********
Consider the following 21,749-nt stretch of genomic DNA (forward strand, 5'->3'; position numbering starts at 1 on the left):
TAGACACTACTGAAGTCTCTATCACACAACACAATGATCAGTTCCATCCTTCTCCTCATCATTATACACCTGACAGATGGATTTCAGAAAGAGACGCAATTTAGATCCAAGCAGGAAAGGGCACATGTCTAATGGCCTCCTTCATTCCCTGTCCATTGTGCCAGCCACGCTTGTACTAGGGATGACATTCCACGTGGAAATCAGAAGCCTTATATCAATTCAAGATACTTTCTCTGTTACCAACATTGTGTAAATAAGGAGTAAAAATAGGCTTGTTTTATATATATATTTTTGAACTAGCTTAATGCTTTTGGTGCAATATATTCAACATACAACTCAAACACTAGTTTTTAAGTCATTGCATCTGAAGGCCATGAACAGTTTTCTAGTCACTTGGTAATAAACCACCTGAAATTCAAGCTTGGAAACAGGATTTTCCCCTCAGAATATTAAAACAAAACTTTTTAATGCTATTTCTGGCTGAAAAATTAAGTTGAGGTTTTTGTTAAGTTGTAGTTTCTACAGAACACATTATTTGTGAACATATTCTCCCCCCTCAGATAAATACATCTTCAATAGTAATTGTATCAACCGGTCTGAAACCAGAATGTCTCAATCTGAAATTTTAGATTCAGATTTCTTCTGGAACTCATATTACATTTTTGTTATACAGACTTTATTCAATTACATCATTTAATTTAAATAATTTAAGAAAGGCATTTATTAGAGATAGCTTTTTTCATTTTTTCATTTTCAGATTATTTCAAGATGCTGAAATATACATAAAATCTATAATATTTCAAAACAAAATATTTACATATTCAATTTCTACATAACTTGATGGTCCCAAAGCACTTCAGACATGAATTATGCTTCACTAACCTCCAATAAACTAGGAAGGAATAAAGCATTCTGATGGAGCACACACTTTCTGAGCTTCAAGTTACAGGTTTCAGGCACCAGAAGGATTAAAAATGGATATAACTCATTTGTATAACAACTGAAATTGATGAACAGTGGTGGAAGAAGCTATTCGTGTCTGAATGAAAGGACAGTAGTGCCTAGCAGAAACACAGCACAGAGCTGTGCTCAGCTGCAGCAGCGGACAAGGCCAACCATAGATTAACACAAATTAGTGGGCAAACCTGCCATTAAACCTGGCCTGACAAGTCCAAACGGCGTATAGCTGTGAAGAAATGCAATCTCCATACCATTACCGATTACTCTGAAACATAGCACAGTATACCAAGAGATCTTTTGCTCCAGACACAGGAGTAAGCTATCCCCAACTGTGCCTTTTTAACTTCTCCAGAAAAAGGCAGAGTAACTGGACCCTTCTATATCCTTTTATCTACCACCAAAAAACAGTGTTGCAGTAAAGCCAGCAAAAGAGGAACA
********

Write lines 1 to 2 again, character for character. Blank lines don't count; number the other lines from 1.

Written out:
Consider the following 21,749-nt stretch of genomic DNA (forward strand, 5'->3'; position numbering starts at 1 on the left):
TAGACACTACTGAAGTCTCTATCACACAACACAATGATCAGTTCCATCCTTCTCCTCATCATTATACACCTGACAGATGGATTTCAGAAAGAGACGCAATTTAGATCCAAGCAGGAAAGGGCACATGTCTAATGGCCTCCTTCATTCCCTGTCCATTGTGCCAGCCACGCTTGTACTAGGGATGACATTCCACGTGGAAATCAGAAGCCTTATATCAATTCAAGATACTTTCTCTGTTACCAACATTGTGTAAATAAGGAGTAAAAATAGGCTTGTTTTATATATATATTTTTGAACTAGCTTAATGCTTTTGGTGCAATATATTCAACATACAACTCAAACACTAGTTTTTAAGTCATTGCATCTGAAGGCCATGAACAGTTTTCTAGTCACTTGGTAATAAACCACCTGAAATTCAAGCTTGGAAACAGGATTTTCCCCTCAGAATATTAAAACAAAACTTTTTAATGCTATTTCTGGCTGAAAAATTAAGTTGAGGTTTTTGTTAAGTTGTAGTTTCTACAGAACACATTATTTGTGAACATATTCTCCCCCCTCAGATAAATACATCTTCAATAGTAATTGTATCAACCGGTCTGAAACCAGAATGTCTCAATCTGAAATTTTAGATTCAGATTTCTTCTGGAACTCATATTACATTTTTGTTATACAGACTTTATTCAATTACATCATTTAATTTAAATAATTTAAGAAAGGCATTTATTAGAGATAGCTTTTTTCATTTTTTCATTTTCAGATTATTTCAAGATGCTGAAATATACATAAAATCTATAATATTTCAAAACAAAATATTTACATATTCAATTTCTACATAACTTGATGGTCCCAAAGCACTTCAGACATGAATTATGCTTCACTAACCTCCAATAAACTAGGAAGGAATAAAGCATTCTGATGGAGCACACACTTTCTGAGCTTCAAGTTACAGGTTTCAGGCACCAGAAGGATTAAAAATGGATATAACTCATTTGTATAACAACTGAAATTGATGAACAGTGGTGGAAGAAGCTATTCGTGTCTGAATGAAAGGACAGTAGTGCCTAGCAGAAACACAGCACAGAGCTGTGCTCAGCTGCAGCAGCGGACAAGGCCAACCATAGATTAACACAAATTAGTGGGCAAACCTGCCATTAAACCTGGCCTGACAAGTCCAAACGGCGTATAGCTGTGAAGAAATGCAATCTCCATACCATTACCGATTACTCTGAAACATAGCACAGTATACCAAGAGATCTTTTGCTCCAGACACAGGAGTAAGCTATCCCCAACTGTGCCTTTTTAACTTCTCCAGAAAAAGGCAGAGTAACTGGACCCTTCTATATCCTTTTATCTACCACCAAAAAACAGTGTTGCAGTAAAGCCAGCAAAAGAGGAACA